Riders arrive in Afton, Wyo after riding 125 miles of the 200 mile-plus LoToJa Classic on Sep. 13, 2020 in Wyoming.
JACKSON HOLE, Wyo – It’s been said there is a first time for everything and for the first LoToJa Classic held under COVID-19 restrictions the race was filled with firsts.
For many, there were doubts that this year’s race would even happen. But thanks to careful and thoughtful planning by race organizers, and volunteers and sponsors to keep riders safe, by all accounts, the race was a success.
As race times were posted, the men’s race category was too close to call. Five riders, Cameron Hoffman, Spencer Johnson, Nathan Spratt, Roger Arnell and Marc Spratt came to the line in a thrilling sprint finish.
But in the end, Cameron Hoffman of Clearfield won this year’s race with an overall time of 9:02:48.2 averaging over 22.36 mph on the course. Hoffman’s win was one of the closest margins of victory in recent memory at the LoToJa Classic. First place in the race category for the women went to Amy Heaton with an overall time of 10:02:17. Heaton won in convincing fashion with a five minute lead ahead of the next closest rider.
The goal by race officials to maintain the integrity of the race while making the necessary modifications to keep cyclists safe was accomplished. Given the new precautions due to the global pandemic, race organizers put more time between starting groups, with the first group of cyclists departing Logan at 4:50 am.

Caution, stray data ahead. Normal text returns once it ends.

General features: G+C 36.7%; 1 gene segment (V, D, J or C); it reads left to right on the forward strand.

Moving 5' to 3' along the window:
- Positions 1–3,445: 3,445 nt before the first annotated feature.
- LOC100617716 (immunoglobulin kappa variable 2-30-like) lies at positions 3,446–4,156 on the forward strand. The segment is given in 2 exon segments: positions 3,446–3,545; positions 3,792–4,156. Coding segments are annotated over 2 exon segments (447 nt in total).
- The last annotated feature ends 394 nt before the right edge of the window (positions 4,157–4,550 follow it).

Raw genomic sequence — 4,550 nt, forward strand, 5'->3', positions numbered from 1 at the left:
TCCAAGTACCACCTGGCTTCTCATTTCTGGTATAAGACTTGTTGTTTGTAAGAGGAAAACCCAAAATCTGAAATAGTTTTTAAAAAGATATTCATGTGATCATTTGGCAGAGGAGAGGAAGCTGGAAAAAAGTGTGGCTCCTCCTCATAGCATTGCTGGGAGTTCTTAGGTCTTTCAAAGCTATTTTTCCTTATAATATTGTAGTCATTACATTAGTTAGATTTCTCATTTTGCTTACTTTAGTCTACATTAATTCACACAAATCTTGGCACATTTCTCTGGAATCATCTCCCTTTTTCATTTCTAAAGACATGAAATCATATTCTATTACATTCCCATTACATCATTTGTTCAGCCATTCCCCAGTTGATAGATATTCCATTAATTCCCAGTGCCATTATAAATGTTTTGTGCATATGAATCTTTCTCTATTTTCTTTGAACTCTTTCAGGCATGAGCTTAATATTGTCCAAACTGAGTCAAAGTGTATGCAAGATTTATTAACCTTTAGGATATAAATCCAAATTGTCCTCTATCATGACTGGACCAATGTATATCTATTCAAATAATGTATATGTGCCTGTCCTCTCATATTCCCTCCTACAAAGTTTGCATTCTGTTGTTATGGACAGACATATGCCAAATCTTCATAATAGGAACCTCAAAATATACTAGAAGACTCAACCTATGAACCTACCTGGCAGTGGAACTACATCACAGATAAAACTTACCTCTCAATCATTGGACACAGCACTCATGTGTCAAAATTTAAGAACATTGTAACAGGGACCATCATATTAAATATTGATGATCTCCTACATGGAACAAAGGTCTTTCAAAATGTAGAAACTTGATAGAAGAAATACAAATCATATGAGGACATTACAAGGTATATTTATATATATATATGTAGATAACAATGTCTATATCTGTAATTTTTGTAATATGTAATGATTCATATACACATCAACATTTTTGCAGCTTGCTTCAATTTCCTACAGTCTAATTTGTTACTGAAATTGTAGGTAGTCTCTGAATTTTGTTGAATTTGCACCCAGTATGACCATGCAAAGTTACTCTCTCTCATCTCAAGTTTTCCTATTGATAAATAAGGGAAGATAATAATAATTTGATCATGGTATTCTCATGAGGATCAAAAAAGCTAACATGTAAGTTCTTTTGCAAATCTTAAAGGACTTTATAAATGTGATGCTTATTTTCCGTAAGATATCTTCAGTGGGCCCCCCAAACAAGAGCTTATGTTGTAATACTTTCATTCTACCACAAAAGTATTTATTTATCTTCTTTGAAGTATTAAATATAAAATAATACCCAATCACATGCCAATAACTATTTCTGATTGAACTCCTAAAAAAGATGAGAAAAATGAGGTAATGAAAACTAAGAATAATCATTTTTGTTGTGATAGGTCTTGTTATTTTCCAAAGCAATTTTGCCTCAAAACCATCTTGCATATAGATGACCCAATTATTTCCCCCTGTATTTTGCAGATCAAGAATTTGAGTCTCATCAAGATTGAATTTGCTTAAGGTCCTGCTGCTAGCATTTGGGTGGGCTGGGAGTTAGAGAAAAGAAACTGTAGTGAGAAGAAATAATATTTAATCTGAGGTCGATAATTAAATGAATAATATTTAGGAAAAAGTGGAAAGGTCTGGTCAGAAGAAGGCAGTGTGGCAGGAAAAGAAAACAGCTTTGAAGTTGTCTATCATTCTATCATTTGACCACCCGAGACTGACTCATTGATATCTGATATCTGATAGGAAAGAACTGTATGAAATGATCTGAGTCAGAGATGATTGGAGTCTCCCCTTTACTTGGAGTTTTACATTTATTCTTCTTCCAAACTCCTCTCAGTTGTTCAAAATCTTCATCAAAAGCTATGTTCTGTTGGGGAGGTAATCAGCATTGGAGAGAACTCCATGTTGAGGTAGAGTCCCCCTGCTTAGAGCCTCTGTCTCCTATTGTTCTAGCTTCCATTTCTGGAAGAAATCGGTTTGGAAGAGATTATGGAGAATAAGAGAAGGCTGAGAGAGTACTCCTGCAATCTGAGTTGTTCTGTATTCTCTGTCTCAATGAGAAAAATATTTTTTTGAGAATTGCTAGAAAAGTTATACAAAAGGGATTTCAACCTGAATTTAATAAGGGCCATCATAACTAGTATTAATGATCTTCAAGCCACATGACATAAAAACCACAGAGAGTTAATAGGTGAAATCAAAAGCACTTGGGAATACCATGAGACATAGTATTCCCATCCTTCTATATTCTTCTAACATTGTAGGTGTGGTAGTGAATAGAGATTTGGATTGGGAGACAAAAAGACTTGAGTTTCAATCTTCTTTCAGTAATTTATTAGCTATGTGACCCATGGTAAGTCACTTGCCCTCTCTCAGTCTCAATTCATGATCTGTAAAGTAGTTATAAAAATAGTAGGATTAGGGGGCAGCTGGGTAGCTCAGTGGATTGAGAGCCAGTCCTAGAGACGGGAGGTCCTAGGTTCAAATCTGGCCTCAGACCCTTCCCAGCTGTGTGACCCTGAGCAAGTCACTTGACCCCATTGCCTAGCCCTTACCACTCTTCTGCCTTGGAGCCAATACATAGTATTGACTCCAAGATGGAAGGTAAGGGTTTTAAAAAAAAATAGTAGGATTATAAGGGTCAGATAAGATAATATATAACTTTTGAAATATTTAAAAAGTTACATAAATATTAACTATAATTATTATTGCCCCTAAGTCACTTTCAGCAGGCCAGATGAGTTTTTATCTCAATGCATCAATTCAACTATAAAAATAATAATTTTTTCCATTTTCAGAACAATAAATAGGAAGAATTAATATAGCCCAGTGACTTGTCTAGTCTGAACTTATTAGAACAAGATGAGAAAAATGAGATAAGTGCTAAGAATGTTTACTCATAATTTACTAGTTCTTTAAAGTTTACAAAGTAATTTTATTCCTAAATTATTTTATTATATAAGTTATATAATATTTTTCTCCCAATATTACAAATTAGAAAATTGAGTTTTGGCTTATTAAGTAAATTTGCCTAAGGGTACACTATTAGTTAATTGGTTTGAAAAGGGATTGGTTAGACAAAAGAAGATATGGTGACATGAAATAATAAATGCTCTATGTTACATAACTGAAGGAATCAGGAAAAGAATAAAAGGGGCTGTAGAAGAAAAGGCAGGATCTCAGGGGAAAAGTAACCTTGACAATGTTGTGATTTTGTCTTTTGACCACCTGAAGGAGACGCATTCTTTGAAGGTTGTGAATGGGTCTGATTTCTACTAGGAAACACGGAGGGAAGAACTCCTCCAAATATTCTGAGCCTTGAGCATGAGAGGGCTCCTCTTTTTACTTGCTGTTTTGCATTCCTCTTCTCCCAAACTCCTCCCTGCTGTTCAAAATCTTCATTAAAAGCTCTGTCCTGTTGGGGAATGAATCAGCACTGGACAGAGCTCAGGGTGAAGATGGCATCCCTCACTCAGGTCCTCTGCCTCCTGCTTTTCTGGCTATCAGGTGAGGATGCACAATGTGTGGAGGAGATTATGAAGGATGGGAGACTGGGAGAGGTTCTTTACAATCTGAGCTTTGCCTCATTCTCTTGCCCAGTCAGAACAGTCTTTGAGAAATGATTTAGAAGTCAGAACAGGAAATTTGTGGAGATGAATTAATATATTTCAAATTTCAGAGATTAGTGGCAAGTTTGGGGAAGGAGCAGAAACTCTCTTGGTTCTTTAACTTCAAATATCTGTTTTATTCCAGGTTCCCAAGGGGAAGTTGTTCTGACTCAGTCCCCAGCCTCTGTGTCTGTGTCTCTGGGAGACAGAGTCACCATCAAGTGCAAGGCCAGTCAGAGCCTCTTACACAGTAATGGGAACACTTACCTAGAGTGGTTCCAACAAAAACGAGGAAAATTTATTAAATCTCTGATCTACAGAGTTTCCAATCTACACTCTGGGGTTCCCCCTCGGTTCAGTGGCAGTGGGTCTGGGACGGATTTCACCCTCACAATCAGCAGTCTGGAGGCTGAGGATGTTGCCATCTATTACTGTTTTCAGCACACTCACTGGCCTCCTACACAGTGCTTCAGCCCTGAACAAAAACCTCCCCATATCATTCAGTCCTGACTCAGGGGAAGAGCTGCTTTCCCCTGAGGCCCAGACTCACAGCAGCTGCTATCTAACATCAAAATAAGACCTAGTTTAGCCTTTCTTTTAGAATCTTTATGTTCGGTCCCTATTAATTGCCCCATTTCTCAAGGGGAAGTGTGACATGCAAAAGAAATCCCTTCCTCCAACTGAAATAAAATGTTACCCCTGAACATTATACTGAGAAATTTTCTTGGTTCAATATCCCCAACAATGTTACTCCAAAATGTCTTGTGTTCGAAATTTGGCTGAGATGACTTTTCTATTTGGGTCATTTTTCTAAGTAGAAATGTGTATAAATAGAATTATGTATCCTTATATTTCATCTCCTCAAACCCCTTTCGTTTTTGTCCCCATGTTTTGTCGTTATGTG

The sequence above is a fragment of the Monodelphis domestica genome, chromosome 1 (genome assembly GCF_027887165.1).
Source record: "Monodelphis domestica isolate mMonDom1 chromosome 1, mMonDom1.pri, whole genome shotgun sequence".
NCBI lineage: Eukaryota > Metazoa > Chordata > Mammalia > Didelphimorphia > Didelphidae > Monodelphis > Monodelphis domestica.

For Cannon Clark and Chase Hagl of Twin Falls, ID, this was their first experience in riding the entire 200-plus mile race. Clark who is currently attending the University of North Carolina made the trip all the way to Logan for this year’s race.
“I signed up for LoToJa months ago, and even though it was the toughest day of riding I’ve ever experienced, I’m so glad they were able to hold the race today. I didn’t want to miss out on this experience because of COVID-19,” Clark says. “But for me, race day is a celebration of months and months of training. You put your heart and soul into the race, but it’s the hours and hours of work you put into a dedicated training plan before the race that determines the outcome. LoToJa is definitely a beast of a ride.”
Like many endurance races across the country, cyclists must embrace a rigorous training process in order to see success on the day of the race.
Hagl says, “What more could I ask for in my first LoToJa? It was an absolute sufferfest. But it’s like anything in life that’s worth doing. If you plan and prepare for the day of your big event, you know you have done all you can to see success. You can’t control the outcome—things like the weather, road conditions, mechanical bike issues, and even your health are beyond your control. But what you can control is the training …read more
Source:: Deseret News – Sports News